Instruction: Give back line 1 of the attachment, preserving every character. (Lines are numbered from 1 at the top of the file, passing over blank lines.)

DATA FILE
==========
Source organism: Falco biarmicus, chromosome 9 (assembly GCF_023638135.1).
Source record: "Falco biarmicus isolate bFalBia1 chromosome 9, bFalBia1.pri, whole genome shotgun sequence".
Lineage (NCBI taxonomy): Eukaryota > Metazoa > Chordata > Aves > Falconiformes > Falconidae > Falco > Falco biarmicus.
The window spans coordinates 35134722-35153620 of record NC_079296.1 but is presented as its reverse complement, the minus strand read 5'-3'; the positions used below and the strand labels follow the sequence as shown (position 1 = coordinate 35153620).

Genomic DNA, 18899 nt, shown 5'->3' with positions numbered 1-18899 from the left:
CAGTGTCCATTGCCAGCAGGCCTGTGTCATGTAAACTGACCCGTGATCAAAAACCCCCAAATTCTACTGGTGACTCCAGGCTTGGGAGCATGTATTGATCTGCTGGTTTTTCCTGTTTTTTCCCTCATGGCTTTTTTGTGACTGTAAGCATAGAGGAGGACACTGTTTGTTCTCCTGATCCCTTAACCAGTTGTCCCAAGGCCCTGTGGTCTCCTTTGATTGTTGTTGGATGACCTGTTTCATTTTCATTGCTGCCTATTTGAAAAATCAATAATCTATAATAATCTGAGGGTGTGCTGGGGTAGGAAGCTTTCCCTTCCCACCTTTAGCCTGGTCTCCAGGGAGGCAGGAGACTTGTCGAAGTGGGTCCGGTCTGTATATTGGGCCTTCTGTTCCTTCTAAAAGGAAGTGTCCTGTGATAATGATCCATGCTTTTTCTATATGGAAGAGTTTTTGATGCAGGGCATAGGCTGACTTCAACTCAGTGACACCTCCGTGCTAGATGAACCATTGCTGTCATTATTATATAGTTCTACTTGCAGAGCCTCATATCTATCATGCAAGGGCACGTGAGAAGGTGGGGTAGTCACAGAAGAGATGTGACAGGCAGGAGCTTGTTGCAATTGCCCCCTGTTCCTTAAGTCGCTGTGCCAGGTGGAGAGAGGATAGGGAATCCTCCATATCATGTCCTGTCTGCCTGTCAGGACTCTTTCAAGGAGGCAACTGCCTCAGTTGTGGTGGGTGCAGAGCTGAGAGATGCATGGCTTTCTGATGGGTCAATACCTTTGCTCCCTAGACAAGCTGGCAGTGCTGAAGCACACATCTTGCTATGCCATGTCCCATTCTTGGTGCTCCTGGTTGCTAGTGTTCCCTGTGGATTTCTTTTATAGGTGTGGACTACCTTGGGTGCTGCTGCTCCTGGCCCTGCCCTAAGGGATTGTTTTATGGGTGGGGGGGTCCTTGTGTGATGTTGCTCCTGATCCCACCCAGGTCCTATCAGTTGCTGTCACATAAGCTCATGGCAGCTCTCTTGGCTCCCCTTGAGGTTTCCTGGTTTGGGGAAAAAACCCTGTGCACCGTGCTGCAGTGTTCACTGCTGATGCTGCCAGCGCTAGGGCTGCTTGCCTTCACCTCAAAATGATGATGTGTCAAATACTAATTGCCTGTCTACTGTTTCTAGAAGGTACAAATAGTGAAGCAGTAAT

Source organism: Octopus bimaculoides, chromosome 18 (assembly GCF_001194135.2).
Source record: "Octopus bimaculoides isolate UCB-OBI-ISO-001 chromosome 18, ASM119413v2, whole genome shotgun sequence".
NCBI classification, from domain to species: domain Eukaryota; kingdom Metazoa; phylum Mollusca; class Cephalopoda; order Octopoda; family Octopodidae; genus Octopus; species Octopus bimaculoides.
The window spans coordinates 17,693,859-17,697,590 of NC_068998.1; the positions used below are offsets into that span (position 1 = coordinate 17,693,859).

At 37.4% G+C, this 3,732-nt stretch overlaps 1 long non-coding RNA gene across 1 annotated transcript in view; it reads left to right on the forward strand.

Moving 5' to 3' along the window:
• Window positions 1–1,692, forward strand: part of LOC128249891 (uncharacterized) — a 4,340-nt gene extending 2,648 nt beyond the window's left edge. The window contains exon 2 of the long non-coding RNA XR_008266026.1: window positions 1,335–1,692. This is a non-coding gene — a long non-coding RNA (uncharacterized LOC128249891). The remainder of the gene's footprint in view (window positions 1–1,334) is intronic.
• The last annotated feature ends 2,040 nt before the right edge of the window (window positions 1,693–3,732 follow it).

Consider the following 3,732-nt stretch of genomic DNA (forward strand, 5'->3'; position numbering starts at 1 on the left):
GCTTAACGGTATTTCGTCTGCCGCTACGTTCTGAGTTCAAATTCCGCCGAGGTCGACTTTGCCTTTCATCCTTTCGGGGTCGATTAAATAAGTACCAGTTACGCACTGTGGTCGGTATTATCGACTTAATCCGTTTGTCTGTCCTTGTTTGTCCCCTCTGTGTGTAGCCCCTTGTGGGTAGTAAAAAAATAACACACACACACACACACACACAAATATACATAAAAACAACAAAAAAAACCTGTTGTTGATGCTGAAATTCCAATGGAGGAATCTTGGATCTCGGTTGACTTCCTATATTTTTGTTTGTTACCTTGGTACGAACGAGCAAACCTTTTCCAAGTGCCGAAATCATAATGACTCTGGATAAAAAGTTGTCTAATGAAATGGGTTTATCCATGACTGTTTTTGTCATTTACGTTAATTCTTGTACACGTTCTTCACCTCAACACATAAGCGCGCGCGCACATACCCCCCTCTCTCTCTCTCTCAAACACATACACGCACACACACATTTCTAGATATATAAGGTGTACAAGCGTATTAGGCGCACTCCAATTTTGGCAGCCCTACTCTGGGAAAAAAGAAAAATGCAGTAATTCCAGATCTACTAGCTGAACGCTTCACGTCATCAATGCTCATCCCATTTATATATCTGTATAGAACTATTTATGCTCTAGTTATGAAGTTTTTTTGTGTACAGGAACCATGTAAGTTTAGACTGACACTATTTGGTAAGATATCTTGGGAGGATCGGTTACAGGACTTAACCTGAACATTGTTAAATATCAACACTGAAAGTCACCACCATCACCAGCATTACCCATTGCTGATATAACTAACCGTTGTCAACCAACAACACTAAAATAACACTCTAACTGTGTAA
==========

Source organism: Falco biarmicus, chromosome 9 (assembly GCF_023638135.1).